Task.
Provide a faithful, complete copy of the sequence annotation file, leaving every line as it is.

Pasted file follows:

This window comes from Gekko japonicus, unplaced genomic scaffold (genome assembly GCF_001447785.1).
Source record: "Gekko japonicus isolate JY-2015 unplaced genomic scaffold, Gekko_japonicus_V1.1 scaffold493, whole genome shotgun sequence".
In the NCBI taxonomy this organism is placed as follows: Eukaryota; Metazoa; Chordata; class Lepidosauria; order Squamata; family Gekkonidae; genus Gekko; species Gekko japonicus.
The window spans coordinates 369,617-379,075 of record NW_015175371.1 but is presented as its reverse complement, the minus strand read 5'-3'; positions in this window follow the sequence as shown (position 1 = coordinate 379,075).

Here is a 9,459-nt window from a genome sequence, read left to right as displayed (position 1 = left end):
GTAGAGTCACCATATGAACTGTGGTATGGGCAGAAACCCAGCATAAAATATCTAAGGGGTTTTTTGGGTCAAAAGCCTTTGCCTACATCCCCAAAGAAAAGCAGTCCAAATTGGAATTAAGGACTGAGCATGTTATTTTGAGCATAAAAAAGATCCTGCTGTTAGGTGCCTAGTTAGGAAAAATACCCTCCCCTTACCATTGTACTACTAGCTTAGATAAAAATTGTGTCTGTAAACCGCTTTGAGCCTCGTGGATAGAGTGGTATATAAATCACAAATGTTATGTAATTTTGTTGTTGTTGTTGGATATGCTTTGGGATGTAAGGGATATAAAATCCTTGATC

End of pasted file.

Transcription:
This window comes from Gekko japonicus, unplaced genomic scaffold (genome assembly GCF_001447785.1).
Source record: "Gekko japonicus isolate JY-2015 unplaced genomic scaffold, Gekko_japonicus_V1.1 scaffold493, whole genome shotgun sequence".
In the NCBI taxonomy this organism is placed as follows: Eukaryota; Metazoa; Chordata; class Lepidosauria; order Squamata; family Gekkonidae; genus Gekko; species Gekko japonicus.
The window spans coordinates 369,617-379,075 of record NW_015175371.1 but is presented as its reverse complement, the minus strand read 5'-3'; positions in this window follow the sequence as shown (position 1 = coordinate 379,075).

Here is a 9,459-nt window from a genome sequence, read left to right as displayed (position 1 = left end):
GTAGAGTCACCATATGAACTGTGGTATGGGCAGAAACCCAGCATAAAATATCTAAGGGGTTTTTTGGGTCAAAAGCCTTTGCCTACATCCCCAAAGAAAAGCAGTCCAAATTGGAATTAAGGACTGAGCATGTTATTTTGAGCATAAAAAAGATCCTGCTGTTAGGTGCCTAGTTAGGAAAAATACCCTCCCCTTACCATTGTACTACTAGCTTAGATAAAAATTGTGTCTGTAAACCGCTTTGAGCCTCGTGGATAGAGTGGTATATAAATCACAAATGTTATGTAATTTTGTTGTTGTTGTTGGATATGCTTTGGGATGTAAGGGATATAAAATCCTTGATC